Musicians, television producers, and arts organizations have the power to make people understand and care about the climate crisis. Positive News meets three people driving positive change within the UK culture sector
Creative industries have a unique opportunity to act on climate change.
“Artists interpret the world for the public,” says Alison Tickell, founder of Julie’s Bicycle, which helps the cultural sector take the lead in environmental best practices. “They can take complex subjects and present them in an intelligible way, narrating the situations we face.”
Discussions about the climate crisis can be dry at times. But artists can relate it to people’s everyday lives, says Tickell. “They can put it at the top of the agenda, which is where it should be.”
We spoke to three people who are leading the way:
Jamie Saye, Senior Technician at Opera North and Co-Founder of Sustainable Arts in Leeds
“I have always been interested in sustainability. In my personal life I try to reduce my carbon footprint, eat food from my plot and not buy things in plastic. So when Opera North said they were putting together a team to address sustainability at the company, it felt like an incredible opportunity.
We formed the ‘Green Team’ and started working. We started controlling the company’s carbon footprint by doing things like moving to [renewable energy provider] Good energy and started awareness campaigns and staff participation. We also tested a completely recycled set for a recent production of [musical drama] Not Such Quiet Girls, using parts from the set of another show called Don Carlos, so it was really cool.
Jamie Saye conducting carbon literacy training at Opera North. Image: Opera North
I also co-founded Sustainable arts in Leeds (Sail), a non-profit membership network, in 2018 to unite organizations in the creative and cultural sector to take action on the climate emergency. I’m a big advocate of not reinventing the wheel; We don’t have much time, so we should share knowledge and best practices, and that’s what Sail does.
One of the things arts organizations are really good at is telling stories to a lot of people. If we can do that in a really good way, there is the potential to get a lot of people involved. Scientists state the facts, but I don’t think humans respond so well to the facts. The creative industry has the power to make people feel it, see it, and have an emotional response. I think that’s what’s going to change this. “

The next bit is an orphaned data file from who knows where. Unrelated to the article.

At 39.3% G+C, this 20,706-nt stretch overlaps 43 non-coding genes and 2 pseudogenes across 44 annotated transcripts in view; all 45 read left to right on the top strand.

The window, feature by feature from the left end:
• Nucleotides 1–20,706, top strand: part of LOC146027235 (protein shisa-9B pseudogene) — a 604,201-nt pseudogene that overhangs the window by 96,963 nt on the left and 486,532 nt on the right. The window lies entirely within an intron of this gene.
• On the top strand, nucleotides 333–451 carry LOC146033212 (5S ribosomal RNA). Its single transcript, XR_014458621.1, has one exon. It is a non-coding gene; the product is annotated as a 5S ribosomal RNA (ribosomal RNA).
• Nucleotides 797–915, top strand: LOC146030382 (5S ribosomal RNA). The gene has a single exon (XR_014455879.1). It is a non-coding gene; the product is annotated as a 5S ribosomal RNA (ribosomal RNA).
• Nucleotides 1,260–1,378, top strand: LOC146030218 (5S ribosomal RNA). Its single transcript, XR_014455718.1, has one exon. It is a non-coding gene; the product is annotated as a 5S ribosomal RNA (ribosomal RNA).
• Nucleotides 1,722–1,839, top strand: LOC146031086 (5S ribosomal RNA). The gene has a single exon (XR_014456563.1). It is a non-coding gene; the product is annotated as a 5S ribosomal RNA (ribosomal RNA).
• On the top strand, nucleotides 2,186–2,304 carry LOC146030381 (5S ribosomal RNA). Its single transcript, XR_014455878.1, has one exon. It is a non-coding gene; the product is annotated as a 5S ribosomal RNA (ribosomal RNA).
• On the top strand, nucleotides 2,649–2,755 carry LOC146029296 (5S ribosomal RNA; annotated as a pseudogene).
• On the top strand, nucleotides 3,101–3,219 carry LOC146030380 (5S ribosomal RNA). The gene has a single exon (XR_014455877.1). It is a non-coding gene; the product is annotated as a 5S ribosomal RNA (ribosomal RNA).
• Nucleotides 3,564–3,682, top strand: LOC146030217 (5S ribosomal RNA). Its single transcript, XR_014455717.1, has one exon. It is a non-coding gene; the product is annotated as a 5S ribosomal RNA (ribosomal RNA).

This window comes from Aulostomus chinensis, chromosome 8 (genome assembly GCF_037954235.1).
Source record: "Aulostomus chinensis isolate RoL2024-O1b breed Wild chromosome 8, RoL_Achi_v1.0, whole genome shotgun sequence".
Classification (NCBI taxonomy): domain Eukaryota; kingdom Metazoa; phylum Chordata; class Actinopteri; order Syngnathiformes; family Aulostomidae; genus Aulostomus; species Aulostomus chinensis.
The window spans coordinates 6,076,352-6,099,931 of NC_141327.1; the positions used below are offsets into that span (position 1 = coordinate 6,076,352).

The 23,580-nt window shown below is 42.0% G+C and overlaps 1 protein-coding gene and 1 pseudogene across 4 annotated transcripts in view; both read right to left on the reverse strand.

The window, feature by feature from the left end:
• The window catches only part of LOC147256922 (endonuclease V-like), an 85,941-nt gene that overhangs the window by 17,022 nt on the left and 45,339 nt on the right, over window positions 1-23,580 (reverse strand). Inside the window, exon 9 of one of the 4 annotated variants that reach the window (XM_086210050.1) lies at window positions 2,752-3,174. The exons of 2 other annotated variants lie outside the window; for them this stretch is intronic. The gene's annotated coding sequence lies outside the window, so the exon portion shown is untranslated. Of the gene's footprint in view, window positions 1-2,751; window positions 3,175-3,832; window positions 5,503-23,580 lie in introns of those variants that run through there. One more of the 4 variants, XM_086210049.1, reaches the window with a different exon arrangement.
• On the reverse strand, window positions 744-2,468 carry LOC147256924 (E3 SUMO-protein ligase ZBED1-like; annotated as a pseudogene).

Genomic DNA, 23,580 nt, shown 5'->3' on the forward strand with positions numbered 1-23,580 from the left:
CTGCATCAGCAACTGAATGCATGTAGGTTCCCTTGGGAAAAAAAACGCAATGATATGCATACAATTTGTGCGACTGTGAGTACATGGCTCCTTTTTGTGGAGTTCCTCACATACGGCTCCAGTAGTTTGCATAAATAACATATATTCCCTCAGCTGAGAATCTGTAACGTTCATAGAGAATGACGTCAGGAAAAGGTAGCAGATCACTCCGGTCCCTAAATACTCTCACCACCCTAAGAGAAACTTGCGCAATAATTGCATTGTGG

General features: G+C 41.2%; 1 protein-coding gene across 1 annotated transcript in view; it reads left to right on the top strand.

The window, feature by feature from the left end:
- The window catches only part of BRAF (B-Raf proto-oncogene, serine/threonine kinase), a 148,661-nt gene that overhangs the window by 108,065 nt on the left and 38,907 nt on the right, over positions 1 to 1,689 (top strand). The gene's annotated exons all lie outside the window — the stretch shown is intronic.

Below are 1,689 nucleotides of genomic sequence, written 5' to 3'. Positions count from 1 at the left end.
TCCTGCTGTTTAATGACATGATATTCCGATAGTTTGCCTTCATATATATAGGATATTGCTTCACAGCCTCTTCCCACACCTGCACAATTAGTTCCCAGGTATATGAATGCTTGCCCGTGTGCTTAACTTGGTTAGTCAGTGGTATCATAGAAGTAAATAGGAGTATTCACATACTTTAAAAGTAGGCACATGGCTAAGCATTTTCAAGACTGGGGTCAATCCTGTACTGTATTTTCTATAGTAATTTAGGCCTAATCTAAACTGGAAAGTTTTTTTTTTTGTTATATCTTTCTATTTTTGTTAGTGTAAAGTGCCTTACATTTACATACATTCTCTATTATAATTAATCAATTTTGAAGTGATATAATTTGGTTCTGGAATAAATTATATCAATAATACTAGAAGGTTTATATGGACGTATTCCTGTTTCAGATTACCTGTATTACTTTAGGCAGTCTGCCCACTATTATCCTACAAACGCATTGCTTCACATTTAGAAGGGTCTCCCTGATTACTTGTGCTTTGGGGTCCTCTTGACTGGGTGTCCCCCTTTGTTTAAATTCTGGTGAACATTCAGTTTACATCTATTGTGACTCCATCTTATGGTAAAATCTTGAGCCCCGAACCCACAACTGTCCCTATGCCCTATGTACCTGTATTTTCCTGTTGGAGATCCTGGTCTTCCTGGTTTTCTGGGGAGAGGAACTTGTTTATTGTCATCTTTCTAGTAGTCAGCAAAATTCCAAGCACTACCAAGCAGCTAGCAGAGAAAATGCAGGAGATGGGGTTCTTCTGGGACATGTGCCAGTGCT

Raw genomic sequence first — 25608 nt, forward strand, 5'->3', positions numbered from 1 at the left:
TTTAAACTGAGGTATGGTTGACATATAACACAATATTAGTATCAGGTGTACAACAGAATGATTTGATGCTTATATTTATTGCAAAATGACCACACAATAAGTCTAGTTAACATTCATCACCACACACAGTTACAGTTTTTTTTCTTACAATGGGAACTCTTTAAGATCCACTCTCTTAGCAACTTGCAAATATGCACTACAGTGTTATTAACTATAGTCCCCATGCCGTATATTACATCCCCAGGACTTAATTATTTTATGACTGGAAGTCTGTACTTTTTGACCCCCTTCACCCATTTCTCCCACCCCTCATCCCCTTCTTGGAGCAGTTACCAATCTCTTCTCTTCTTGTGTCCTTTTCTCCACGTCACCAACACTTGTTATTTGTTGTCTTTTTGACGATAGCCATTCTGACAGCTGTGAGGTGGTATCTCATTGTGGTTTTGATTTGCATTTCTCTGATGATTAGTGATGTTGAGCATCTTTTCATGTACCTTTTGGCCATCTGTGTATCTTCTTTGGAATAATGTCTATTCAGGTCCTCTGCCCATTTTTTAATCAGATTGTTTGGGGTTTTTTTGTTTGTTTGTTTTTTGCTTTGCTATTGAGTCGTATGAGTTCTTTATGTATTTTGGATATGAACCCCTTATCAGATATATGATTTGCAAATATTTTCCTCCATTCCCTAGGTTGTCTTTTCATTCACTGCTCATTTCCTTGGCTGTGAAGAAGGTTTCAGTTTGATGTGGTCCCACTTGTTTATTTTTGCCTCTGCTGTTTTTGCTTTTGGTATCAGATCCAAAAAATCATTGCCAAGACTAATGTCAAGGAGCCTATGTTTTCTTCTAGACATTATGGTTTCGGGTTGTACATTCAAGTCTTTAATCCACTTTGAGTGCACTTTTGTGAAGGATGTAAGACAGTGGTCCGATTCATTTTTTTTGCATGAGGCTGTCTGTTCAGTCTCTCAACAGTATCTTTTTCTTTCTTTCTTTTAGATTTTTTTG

Aaron Matthews, Director of Industry Sustainability at Albert
“We help people who work in television and film to understand how they can bring about positive environmental change. Our first goal is to eliminate the impact of making content. The second is to make sure we are telling the right stories. And that’s what I’m most passionate about.
Within this, we do three things. First, we measure to see how we are doing. For example, last year we discovered that the climate crisis was mentioned the same number of times as ‘zombies’ on various television channels, which is not enough. We also offer guidance and training and encourage growers to make changes.
It is not enough to have a story about recycling. We need to talk about climate change in discussions about absolutely everything from fashion to food to home. For example, home renovation projects should create homes fit for the future.
“If producers are not committing to climate change, they are jeopardizing their own authenticity,” says Aaron Matthews. Image: Albert
Our biggest challenge is getting into people’s diaries. When we talk to senior editors, they think we’re going to scold them. But once there are people in the room, they usually jump on board. Climate change is happening, so if producers don’t get involved with it, they are putting their own authenticity and accessibility at risk.
If you look at content from 30 years ago, casual sexism and attitudes toward smoking, for example, stick out like sore thumbs. I think we will look back at the way we talk about climate issues in the same way, but we don’t have 30 years to go through the transition. “
Peter Quicke, Joint CEO of Ninja Tune and Co-Founder of Music Declares Emergency
“I have always had a great interest in sustainability and political activism. Then a few years ago I looked at what Extinction Rebellion was doing and it was a wake-up call for me to do more too. That crystallized my thinking on the subject and catalyzed the activity of Ninja Tune.
Since then we’ve been doing a number of things to be more sustainable, like using CD card sleeves. We no longer press vinyl to 180g (‘heavyweight’) but to standard 140g, which gives us a lower carbon footprint. We also have 18 solar panels on the roof of our London office and we get our electricity from renewable energy provider Good Energy. We also offer a subsidy to all of our staff to take trains.
“The cultural industries have a high profile, so we can interest people,” says Peter Quicke. Image: Ninja Tune
I also participated in the creation Music declares emergency. It is a group of artists, music industry professionals and organizations that have come together to help address the climate crisis by campaigning and working to reduce our own carbon emissions. We have a great catchphrase, ‘there is no music on a dead planet’, and we’ve put up banners at the NME and Q awards. Billie Eilish even wore a slogan top at the American Music Awards.
Addressing the climate crisis is important and the whole world needs to be concerned about this. Cultural industries have a high profile and visibility, so we can interest people. That’s the opportunity we have: we can talk and make more noise than our size. “
Lead Image: Illustration by Ryan Chapman